When we think of mummies, we all tend to think of bandage-wrapped Egyptian monsters rising from ancient sarcophaguses and terrorizing overenthusiastic archaeologists. Of course, this colourful image has little to do with the truth. In reality, the term “mummy” refers to “any dead body (human or animal, from anywhere in the world or possibly beyond) that has been preserved, through artificial or accidental means.” This includes conserved Native American corpses, frozen animal carcasses, and even dinosaur fossils in which the soft tissue and the organs are preserved.
As for the immensely popular mummies of Ancient Egypt, the true reasons for their existence are very different from what television, comic books, and popular culture would have us believe. In fact, our views of Egyptian mummification, involving reincarnation, cursed souls, and monsters rising from the dead, have little to do with the religious beliefs and funeral traditions of Ancient Egypt. The long-forgotten culture is so rich and advanced that we often try to explain its amazing accomplishments with supernatural accounts or with science-fiction, like the idea that the pyramids were designed by extra-terrestrials.
A more common (though just as silly) view of mummies is, of course, that of cursed souls doomed to walk the earth as dried-up corpses, grunting and moaning as they very slowly attack all who dare disturb their sleep. This image of Egyptian mummies was popularized by comic books and by monster movies such ad Karl Freund’s The Mummy (1932) and its numerous sequels and remakes. Most mummy movies feature slow-witted monsters that shamble about and strangle their victims more or less at random.
Nevertheless, these films thrive, and it’s through them that most of us are introduced to the notion of mummies. Freund’s The Mummy tells the story of a 4,000-year-old Egyptian sorcerer brought back to life in the 1920s by an unsuspecting archaeologist reading from the Scroll of Toth. The sorcerer, named Imhotep, then attempts to reincarnate his lost love in the body of Helen Grosvenor, an innocent woman. This particular mummy myth has recently gained even more popularity because of the enormous success of Stephen Sommer’s remake, The Mummy (1999), and of its sequel, The Mummy Returns (2001).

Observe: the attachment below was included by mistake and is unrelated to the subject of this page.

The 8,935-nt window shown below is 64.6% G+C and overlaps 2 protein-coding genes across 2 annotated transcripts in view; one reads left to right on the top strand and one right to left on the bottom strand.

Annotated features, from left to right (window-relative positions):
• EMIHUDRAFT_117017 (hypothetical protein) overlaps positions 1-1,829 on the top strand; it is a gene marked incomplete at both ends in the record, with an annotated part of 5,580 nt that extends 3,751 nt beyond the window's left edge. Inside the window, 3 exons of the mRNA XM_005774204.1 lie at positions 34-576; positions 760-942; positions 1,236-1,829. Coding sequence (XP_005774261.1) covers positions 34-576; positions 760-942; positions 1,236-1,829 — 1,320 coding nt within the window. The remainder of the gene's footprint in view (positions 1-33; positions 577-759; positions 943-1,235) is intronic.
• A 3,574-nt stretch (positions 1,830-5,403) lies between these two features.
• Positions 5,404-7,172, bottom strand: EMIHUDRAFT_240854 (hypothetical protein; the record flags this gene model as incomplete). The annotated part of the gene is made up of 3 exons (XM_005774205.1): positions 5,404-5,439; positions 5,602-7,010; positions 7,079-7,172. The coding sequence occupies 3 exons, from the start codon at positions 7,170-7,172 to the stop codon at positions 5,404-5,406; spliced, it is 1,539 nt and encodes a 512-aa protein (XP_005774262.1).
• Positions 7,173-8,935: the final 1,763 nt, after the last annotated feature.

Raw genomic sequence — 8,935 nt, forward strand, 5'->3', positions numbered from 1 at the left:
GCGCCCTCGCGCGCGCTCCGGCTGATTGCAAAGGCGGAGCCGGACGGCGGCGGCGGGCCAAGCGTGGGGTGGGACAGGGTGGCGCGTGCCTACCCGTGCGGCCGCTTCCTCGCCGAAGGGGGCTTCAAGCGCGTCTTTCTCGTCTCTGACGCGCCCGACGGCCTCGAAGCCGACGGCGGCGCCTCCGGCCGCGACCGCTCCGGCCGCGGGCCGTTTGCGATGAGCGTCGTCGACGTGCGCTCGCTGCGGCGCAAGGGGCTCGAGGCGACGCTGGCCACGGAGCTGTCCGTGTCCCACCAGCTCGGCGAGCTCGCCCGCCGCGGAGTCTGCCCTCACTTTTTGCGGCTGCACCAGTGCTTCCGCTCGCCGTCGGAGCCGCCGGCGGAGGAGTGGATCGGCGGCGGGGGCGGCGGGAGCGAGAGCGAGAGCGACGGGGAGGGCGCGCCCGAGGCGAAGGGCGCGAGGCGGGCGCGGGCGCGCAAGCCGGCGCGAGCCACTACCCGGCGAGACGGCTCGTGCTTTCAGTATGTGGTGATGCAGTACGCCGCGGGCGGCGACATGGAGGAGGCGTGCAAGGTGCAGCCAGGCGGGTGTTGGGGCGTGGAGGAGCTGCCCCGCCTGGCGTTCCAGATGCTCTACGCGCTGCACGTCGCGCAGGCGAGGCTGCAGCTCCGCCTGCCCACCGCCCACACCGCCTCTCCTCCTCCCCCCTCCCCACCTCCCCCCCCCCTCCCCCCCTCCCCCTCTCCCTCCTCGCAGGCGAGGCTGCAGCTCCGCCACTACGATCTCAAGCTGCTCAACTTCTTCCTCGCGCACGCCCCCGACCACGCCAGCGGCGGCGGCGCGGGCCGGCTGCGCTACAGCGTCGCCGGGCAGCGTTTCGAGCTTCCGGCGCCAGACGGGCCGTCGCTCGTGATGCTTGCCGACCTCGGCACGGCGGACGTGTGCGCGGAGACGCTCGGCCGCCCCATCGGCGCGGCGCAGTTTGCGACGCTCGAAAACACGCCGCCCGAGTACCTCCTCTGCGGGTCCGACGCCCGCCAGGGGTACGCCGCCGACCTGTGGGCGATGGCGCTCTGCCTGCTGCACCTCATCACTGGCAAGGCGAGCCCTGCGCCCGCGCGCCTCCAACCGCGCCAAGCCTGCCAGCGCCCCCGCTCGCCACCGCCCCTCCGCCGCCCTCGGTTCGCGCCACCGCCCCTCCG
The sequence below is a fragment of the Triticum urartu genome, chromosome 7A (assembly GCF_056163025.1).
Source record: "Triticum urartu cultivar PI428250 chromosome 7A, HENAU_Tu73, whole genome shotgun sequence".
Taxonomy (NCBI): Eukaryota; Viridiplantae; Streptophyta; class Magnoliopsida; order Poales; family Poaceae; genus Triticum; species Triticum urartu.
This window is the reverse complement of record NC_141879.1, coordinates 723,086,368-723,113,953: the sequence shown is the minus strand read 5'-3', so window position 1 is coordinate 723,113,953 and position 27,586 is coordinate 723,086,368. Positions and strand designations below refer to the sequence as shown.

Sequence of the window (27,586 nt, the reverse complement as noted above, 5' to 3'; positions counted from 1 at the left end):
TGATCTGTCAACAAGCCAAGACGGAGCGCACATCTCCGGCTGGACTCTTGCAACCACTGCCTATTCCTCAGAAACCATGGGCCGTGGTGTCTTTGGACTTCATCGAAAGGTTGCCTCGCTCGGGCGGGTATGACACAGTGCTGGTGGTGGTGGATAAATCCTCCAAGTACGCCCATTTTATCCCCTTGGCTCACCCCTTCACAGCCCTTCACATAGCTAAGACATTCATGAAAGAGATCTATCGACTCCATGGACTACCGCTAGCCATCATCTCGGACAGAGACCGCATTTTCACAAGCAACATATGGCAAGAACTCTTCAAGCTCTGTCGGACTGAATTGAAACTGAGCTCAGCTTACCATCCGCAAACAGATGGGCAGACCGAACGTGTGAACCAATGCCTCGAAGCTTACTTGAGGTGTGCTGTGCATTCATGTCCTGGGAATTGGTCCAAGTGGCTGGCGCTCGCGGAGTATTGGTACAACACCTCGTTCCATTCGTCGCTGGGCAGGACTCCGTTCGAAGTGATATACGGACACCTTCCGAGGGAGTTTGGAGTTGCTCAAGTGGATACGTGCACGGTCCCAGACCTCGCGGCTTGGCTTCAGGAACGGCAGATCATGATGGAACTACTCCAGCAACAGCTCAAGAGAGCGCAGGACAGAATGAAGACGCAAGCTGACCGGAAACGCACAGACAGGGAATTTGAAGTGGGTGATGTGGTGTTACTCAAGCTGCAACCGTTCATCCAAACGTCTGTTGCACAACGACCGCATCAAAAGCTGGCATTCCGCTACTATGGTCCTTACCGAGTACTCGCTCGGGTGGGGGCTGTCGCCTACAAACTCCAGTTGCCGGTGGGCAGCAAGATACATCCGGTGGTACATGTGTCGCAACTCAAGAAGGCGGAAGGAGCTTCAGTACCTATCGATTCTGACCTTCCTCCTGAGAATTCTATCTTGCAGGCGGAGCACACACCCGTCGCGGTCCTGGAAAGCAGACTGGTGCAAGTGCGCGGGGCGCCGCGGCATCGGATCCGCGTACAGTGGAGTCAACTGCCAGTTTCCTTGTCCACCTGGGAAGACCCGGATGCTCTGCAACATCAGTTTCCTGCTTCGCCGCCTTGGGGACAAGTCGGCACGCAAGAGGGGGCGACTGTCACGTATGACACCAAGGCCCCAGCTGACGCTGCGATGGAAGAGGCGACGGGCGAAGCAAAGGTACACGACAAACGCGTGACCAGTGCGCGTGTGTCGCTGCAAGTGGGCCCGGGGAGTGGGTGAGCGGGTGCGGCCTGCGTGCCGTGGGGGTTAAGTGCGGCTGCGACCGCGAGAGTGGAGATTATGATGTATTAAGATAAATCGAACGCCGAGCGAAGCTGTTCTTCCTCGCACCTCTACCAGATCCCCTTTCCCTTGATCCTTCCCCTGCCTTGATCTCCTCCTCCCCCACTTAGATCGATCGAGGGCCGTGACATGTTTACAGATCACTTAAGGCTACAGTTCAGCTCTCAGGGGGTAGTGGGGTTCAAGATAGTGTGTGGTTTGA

Though, obviously, few people above the age of eight still give credence to these kinds of monster stories, many of us believe that these tales are based on actual Ancient Egyptian mythology. However, Ancient Egyptians did not believe in sorcery. This take on mummies has little to do with the reality of Egyptian mummification, and is, in fact, a mix of superstitions and religious concepts from various other cultures: the mummy’s zombie-like behaviour is borrowed from Voodoo, and its obsession with a long-lost love is inspired by Bram Stoker’s Dracula.
Two contradictory notions are incorporated in this myth: resurrection and reincarnation. The two theological concepts are mutually exclusive. Resurrection consists of the dead rising again. It implies that, when a person dies, his or her soul waits in order to eventually re-inhabit the body. Reincarnation, on the other hand, involves the soul being reborn in a new body. No religion that believes in resurrection can believe in reincarnation: how can a soul one day return to its body if it keeps getting a new one after death? Not only is this interpretation of Egyptian mummies inaccurate; it’s also inconsistent.
What then is the reality of Egyptian mummies? Thankfully, continuous archaeological finds help us answer this question with more and more precision. According to Ancient Egypt, a website managed by the Trustees of the British Museum, the earliest cases of Egyptian mummification occurred when the “Ancient Egyptians buried their dead in small pits in the desert. The heat and dryness of the sand dehydrated the bodies quickly”, thus preserving them. The creation of these mummies was natural. Dr. James M. Deem, author of How to Make a Mummy Talk and Bodies from the Bog, also refers to these bodies as “accidental mummies” because their making was unintentional at first.